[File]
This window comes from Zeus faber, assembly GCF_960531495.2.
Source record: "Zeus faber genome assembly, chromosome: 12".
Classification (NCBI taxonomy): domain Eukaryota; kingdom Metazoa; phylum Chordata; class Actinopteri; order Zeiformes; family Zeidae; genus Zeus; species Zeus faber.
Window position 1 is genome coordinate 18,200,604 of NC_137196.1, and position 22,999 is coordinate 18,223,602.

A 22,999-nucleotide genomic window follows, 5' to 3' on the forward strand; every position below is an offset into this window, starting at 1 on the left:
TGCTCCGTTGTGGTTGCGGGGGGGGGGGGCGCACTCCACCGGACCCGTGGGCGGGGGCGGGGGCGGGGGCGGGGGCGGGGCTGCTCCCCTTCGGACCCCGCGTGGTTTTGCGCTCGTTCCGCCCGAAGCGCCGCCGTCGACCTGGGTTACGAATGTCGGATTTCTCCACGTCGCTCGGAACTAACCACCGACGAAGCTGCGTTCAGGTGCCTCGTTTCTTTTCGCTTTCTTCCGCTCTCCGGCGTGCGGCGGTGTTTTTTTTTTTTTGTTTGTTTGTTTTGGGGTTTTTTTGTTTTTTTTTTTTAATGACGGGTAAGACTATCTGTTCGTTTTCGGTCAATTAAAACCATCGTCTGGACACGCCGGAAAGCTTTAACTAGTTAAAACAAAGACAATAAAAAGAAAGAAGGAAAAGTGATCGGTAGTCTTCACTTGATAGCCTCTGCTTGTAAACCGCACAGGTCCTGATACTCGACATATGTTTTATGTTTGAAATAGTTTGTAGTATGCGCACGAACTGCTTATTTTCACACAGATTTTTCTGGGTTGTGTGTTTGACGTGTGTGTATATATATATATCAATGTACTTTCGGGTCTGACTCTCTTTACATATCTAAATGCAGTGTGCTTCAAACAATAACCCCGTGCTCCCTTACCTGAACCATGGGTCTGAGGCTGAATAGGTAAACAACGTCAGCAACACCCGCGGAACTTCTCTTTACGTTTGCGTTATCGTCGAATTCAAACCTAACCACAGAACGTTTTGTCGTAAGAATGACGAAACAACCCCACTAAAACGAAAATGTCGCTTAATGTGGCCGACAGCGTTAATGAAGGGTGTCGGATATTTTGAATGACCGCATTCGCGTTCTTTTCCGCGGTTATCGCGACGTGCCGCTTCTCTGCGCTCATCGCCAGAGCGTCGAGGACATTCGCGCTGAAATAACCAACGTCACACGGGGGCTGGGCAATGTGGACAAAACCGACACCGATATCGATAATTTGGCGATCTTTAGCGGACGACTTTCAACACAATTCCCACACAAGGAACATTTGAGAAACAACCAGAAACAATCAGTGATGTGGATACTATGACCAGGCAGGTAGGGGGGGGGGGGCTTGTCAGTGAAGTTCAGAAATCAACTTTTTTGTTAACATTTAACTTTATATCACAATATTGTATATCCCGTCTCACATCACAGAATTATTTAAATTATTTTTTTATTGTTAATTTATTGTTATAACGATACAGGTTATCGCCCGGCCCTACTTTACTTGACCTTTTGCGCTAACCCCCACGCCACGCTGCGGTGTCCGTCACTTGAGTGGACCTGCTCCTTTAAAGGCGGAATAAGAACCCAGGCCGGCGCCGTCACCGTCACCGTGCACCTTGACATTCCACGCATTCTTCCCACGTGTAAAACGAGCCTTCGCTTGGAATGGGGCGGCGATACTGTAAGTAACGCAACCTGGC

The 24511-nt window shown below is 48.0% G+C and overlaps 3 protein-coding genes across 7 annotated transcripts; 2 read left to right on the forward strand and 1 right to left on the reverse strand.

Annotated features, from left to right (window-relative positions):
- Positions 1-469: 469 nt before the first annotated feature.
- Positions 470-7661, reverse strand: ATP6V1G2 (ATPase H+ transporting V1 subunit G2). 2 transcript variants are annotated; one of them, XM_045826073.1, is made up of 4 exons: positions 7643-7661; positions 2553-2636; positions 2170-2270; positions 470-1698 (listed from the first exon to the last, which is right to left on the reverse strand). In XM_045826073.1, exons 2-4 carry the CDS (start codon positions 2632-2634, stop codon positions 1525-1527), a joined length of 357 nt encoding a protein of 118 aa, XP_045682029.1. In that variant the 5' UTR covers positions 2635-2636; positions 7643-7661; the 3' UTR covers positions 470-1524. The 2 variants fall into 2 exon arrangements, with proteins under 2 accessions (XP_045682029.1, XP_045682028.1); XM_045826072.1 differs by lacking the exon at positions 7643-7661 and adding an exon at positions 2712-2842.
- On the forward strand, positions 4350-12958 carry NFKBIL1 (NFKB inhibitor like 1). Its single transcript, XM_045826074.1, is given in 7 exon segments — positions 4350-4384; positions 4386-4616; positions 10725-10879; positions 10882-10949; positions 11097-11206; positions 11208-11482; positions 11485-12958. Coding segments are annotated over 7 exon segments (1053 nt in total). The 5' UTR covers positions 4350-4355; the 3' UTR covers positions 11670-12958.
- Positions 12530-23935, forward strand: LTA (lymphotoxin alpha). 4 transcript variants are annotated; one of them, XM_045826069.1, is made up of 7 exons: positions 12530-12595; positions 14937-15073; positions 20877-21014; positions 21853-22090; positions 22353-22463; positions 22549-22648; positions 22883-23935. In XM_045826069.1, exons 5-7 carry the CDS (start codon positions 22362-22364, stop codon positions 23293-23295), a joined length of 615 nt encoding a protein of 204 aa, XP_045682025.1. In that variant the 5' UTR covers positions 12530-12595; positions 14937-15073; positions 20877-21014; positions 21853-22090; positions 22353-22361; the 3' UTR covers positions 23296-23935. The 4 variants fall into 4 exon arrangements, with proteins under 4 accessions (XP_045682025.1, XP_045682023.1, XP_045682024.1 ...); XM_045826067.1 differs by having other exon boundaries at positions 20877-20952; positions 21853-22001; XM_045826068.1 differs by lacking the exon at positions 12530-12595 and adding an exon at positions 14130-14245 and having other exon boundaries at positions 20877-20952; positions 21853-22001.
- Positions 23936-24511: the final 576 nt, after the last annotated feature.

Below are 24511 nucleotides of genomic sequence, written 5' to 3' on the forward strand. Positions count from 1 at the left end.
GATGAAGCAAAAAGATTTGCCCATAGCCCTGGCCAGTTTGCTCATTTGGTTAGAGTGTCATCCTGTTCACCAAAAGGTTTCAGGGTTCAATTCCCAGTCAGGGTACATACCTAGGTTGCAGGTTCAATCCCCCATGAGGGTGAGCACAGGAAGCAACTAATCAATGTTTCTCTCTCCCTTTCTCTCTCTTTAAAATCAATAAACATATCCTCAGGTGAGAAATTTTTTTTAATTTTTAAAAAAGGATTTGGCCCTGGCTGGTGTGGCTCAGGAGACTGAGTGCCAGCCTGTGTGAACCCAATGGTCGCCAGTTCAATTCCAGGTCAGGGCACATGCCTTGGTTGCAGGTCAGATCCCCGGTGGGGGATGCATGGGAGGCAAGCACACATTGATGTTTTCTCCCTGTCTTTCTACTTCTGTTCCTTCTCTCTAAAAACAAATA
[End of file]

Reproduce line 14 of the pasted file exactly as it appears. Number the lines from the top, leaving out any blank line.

Below are 24511 nucleotides of genomic sequence, written 5' to 3' on the forward strand. Positions count from 1 at the left end.